Doctors and lawyers cash in on pandemic aid

Nearly 20,000 companies and nonprofits in WNY received $2.4 billion in federal assistance via the Paycheck Protection Program. The professions made out especially well.

The final numbers are in: the federal government poured more than $2 billion into the local economy this spring and summer in an effort to blunt the economic impact of the coronavirus pandemic.

About 19,850 for-profit companies and nonprofit organizations in the region’s eight counties received $2.4 billion in loans under the Paycheck Protection Program. The loans, convertible to grants, ranged from $10 million to less than $1,000.

As a group, no one secured more money than doctors. Other top recipients include restaurants, lawyers, car dealers, skilled nursing facilities and construction contractors.

Three recipients received $10 million, the maximum allowed under the program: Ferguson Electric, the Buffalo Medical Group and Erie County Medical Center. 

Amanda Fischer, a policy director at the Washington Center for Equitable Growth, said the program is falling short of one of its main goals: saving small businesses.

“It didn’t keep businesses open that would otherwise shut,” she said. “It went to businesses mildly hurt by the pandemic — like construction, for example.” 

Construction-related businesses in Western New York, including contractors and developers, obtained $179 million. Only two groupings of businesses received more.

Who got what: Search our database of WNY recipients

The program’s size — nearly 20,000 recipients, several billion dollars in loans — “dwarfs anything we have seen before. It is truly unprecedented,” said Veljko Fotak, an associate professor of finance at the University at Buffalo.

Consider that the Small Business Administration, which oversaw the program, lent $150 million last year to businesses in Western New York. The PPP loans were 20 times that value and were distributed in just four months, Fotak said.

The loans far exceeded the state money invested in the Buffalo Billion, too.

“The PPP program is three times as large, results in direct capital injections, and has a timeframe measured in weeks, not years or decades,” Fotak said. 

Coming up

The loans didn’t stop the regional economy from cratering, however. After the pandemic’s first wave, the Buffalo-Niagara region’s private sector workforce dropped to its smallest size in 30 years. But things could have been worse, several experts said.

“It really did help stabilize the economy. Even with its shortcomings, it was a good thing,” said Fred Floss, a professor of economics at Buffalo State College.

An Investigative Post analysis of the program found:

  • The industries receiving the most in loans were healthcare providers, who obtained about $273 million; professional services, $220 million; construction-related businesses, $179 million; and restaurants, $166 million.
  • Some 990 of the companies and nonprofits that borrowed at least $500,000 apiece — 5 percent — obtained more than half the loan funding.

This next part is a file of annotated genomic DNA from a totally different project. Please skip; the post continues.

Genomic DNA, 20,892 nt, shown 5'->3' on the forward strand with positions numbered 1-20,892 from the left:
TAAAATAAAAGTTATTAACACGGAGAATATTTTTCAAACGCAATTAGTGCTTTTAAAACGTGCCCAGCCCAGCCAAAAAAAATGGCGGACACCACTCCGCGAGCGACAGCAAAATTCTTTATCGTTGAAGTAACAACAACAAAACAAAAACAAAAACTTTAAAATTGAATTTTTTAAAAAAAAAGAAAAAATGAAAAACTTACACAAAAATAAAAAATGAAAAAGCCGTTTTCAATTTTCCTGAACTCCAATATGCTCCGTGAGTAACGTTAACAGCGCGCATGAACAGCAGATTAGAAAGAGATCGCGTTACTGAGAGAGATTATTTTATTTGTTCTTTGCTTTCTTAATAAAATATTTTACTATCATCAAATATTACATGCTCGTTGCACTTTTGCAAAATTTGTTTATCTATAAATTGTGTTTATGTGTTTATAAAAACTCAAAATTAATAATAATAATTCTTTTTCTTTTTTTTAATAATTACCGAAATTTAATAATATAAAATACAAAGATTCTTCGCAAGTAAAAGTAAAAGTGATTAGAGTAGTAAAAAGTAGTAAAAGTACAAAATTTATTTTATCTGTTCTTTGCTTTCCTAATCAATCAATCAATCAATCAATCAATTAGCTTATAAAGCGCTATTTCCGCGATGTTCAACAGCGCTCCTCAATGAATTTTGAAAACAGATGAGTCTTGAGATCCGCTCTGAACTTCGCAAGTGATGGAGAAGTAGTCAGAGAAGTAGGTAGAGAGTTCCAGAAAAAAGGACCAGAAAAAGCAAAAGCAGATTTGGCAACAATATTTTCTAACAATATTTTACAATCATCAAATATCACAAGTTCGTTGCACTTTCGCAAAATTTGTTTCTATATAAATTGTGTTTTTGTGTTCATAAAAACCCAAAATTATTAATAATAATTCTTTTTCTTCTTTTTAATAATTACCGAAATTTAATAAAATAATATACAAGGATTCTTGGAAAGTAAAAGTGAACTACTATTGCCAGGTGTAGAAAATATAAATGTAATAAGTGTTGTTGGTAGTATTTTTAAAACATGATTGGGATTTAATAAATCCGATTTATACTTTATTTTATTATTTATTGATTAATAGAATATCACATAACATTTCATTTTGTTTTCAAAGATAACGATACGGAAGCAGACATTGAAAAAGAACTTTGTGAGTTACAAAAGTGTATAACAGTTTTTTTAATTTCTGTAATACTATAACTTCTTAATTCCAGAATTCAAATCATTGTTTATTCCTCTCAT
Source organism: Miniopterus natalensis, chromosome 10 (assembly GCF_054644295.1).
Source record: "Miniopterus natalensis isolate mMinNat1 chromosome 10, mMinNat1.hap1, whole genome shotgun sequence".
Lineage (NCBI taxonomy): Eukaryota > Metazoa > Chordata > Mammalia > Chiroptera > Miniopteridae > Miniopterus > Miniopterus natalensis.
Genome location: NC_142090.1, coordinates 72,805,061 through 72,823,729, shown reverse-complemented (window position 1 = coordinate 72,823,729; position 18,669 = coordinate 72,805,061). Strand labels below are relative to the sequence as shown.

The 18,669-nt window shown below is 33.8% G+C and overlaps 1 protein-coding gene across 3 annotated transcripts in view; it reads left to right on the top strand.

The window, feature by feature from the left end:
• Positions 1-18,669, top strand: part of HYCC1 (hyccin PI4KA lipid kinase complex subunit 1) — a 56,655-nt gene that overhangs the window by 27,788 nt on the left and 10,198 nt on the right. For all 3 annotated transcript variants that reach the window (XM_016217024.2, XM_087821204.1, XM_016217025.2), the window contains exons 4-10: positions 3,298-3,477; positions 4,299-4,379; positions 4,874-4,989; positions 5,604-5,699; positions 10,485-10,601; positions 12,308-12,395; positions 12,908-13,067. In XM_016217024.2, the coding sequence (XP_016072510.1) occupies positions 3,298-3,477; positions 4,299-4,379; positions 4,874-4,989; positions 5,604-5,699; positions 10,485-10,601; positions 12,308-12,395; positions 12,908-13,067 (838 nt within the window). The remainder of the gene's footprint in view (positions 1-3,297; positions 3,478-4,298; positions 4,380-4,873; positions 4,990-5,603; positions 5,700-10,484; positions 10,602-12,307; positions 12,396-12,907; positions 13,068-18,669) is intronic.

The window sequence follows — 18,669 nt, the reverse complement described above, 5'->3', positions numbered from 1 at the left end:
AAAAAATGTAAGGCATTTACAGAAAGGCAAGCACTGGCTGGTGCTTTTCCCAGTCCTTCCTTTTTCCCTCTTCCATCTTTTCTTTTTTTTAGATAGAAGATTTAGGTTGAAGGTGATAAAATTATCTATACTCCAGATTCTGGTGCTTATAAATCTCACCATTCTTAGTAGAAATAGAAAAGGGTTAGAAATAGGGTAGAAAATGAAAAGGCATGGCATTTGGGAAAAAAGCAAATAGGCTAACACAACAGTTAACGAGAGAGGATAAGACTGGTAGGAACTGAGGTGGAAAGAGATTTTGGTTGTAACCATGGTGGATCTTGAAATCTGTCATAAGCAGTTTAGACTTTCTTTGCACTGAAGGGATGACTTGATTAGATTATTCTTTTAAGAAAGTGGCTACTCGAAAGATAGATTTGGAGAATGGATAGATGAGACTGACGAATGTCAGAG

• Businesses borrowing less than $150,000 accounted for about 84 percent of loans, but only 25 percent of the funds received. Full-service restaurants were the most numerous recipients of the smaller loans, followed by law firms, doctors’ offices and medical practices. 
  • The vast majority of loans went to businesses with under 100 employees. The median workforce was 32 employees for companies receiving loans over $150,000 and four for those receiving less assistance.
  • In addition to businesses, some 1,080 nonprofits received 12 percent of the loan funds, totaling $268.7 million. Health care providers — including hospitals and physician groups — led the list of recipients. They were followed by schools, including private colleges, charters and those affiliated with religious institutions. Churches and other faith-based organizations came next.
  • The money went to where jobs are concentrated. Businesses and nonprofits in Erie County garnered 73 percent of the funds in the eight-county area. Businesses in the 14221 zip code, which includes Williamsville, received more than any other, about 9 percent of the entire program. 

Rep. Brian Higgins, D-Buffalo, said seeing doctors, lawyers and car dealers among the top recipients “won’t sit well” with some. However, he noted that many are significant local employers. 

“It doesn’t matter what you do in this economy,” he said. “Whatever it is that you do … you took a major hit because the economy was on a government mandated lockdown.” 

The largest recipients

This story, and those that follow the next three days, are based on an Investigative Post analysis of federal records of 19,848 loans received by companies and nonprofits in the eight counties of Western New York between April and August.

The analysis was completed with the assistance of Good Jobs First, a subsidy watchdog group based in Washington, D.C. Our data analysis was supplemented with interviews with more than two dozen economists, business owners, nonprofit leaders and assorted experts.

Nationally, the Paycheck Protection Program made $523 billion in loans, primarily to companies and nonprofits with up to 500 employees. Sixty percent of that money was earmarked to cover  2.5 months of payroll costs. The rest could cover other operating expenses, including rent. The loans are forgivable if used appropriately.

Doctors received the most help in Western New York. They collectively borrowed $117.2 million, Investigative Post found. Next came full-service restaurants: 1,022 of them secured $87.6 million. Rounding out the top five were lawyers, car dealers and skilled nursing facilities.

Largest recipients by industry

Type Loans Value
Offices of Physicians (except Mental Health Specialists) 461 $117,214,603
Full-service Restaurants 1,022 $87,600,664
Offices of Lawyers 617 $72,204,484
New Car Dealers 119 $68,498,369
Nursing Care Facilities (Skilled Nursing Facilities) 58 $58,365,783
Plumbing, Heating, and Air-Conditioning Contractors 286 $48,380,601
Limited-service Restaurants 348 $40,265,803